Better Public Bus Service Is a Public Health Measure
A new COVID wave, a new round of service cuts to public transit. The reasoning always seems common sense enough: between remote working, things being closed down, and aversion to crowds, people are using the bus less.
The pandemic has no doubt posed a challenge to public transit, but it’s also been a giant missed opportunity to address multiple public health problems with an expansion of service. Transit regulators seem to think there is a set pool of bus users that can only shrink, never grow. But even during low ridership periods, most people are still traveling – it’s just by car. These are potential bus riders who have deemed the service too poor or unsafe to use instead of driving.
Cities designed for cars are neither affordable or accessible, but they also deny us any real choice in transportation – our public health is compromised as a result. Quality public transit means a service that, pandemic spike or not, people can use instead of a car to get around safely.
Omicron, Flu Season, and the Next Wave
The very measures transit agencies should, frankly, already have in place to improve service quality and accessibility would also enable better distancing and less exposure risk to COVID for riders and drivers.
Faster bus rides, made possible with dedicated lanes and traffic signal priority for buses, would mean shorter trips and less time spent in close quarters. Making trips more frequent, by adding buses to high demand and underserved routes, would avoid ‘sardine machines’ – packed buses where social distancing is out of the question. Eliminating fares would speed up routes by reducing boarding times and how long people wait inside and crowded outside buses; all-door boarding does the same while improving airflow. These are not hard to implement, and their success can be furthered with free N-95s for all bus riders and operators.
This is a lens we should have had even before the pandemic, but no one seemed to care about cold and flu season as we rode around on our morning commutes. We cannot keep reacting to airborne viruses as they pop up. There must be a baseline infrastructure that makes it possible to achieve limited exposure.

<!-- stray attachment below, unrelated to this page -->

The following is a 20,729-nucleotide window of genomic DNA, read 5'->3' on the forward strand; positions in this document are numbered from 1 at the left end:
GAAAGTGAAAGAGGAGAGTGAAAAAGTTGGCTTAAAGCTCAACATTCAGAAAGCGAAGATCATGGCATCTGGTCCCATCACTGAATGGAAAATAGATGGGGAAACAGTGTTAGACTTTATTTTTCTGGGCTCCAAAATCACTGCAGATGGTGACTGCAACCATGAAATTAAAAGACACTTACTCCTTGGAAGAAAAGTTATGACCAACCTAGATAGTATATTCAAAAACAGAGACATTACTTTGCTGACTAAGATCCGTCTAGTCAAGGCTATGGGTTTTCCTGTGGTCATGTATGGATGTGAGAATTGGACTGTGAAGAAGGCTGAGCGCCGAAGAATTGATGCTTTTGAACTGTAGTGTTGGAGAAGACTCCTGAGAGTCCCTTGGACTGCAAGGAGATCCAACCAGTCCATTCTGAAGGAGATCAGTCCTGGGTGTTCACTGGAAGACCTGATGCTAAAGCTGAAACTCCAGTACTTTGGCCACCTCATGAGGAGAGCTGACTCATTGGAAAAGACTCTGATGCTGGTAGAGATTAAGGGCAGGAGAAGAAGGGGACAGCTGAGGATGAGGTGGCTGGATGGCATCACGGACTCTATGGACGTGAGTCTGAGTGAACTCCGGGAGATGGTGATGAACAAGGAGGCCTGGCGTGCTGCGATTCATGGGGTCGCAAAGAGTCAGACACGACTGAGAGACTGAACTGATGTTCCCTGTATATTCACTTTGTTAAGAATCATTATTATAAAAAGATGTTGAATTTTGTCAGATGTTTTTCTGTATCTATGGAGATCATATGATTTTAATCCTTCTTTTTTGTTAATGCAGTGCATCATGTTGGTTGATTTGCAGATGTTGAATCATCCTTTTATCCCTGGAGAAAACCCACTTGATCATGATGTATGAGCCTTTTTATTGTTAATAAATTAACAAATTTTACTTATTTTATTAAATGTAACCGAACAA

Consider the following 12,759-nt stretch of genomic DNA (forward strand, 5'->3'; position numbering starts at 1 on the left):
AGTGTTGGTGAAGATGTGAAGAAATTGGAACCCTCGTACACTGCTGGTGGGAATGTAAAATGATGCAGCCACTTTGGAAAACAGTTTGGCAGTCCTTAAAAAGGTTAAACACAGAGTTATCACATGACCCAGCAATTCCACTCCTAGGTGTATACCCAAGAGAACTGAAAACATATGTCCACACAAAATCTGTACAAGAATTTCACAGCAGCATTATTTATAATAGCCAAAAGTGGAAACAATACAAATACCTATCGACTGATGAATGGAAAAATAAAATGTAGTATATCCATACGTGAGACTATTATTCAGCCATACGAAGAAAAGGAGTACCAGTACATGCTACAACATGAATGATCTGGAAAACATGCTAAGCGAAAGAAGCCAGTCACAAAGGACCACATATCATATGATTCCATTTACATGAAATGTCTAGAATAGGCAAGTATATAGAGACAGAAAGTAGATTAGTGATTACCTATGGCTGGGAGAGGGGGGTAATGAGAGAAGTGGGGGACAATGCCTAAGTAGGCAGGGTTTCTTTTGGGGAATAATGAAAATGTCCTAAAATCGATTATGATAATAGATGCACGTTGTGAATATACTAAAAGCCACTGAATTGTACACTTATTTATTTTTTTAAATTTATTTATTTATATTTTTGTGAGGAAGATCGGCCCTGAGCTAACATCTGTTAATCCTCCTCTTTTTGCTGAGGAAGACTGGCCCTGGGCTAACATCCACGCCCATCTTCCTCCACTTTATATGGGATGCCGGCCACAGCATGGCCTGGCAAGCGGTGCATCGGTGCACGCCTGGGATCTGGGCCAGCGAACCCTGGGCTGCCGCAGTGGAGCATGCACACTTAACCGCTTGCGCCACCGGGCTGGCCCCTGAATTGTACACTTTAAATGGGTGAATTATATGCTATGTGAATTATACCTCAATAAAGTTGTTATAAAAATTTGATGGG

Better transit tackles the parallel public health crisis of climate change by making the bus a viable alternative to driving. This is essential to reduce the cardiovascular effects of pollution and curb the intensity of the climate disasters (wildfires, heatwaves, flooding, droughts) we’re seeing more and more of. More remote working has meant lower bus ridership, but transit agencies can attract those who still drive to work, school, errands, and appointments by making the bus safe and reliable enough for them to make the switch.
We are expected to stomach the heavy social costs and personal expenses of driving when it’s the only real way to get around quickly and on time. Making transit free, reliable, and easy to use is an investment in choice, access, and healthier cities.
But won’t attracting more people onto buses make them crowded all over again? It doesn’t have to. Say a route has a bus every 20 minutes and fifty people are packed in it at any given time as it crawls through traffic. If service frequency was increased so buses came every 4-5 minutes, you could triple the user pool over that 20-minute window and still have fewer people per bus (about 38 on each now). With a dedicated lane, the time spent together on the bus would also be shortened by at least 20%. More people, better served, in a safer way.
Fewer people go out when COVID cases spike, but others simply opt to drive and ride-share rather than risk public transit. This is unfortunate because more cars on the road is hardly a public health solution. Between poor air quality and the 2,000 annual deaths, and 130,000 injuries (9,000 ‘serious’) from road accidents in Canada, cars are quite adept at sending people to the hospital too.
It also ignores the safety of Uber and Lyft operators asked to bear higher contact risk with more passengers, receiving no employment benefits while doing so. We can prioritize good unionized jobs and affordable low carbon transport by expanding and improving transit service.
A Better Funding Model
The pandemic has exposed the folly of relying on fare-box revenue to maintain a public service. We can invest in the success of public transit with stable operational funding from upper levels of government and reallocation of existing local budget items. Cities and provinces spend billions of public dollars supporting cars through road and highway expansion, parking complexes, urban sprawl, and policing traffic. They can and must redirect these funds toward robust public transit systems that work for everyone.
COVID, climate crisis, and inaccessibility are the public health challenges of our time – political priorities must reflect that. •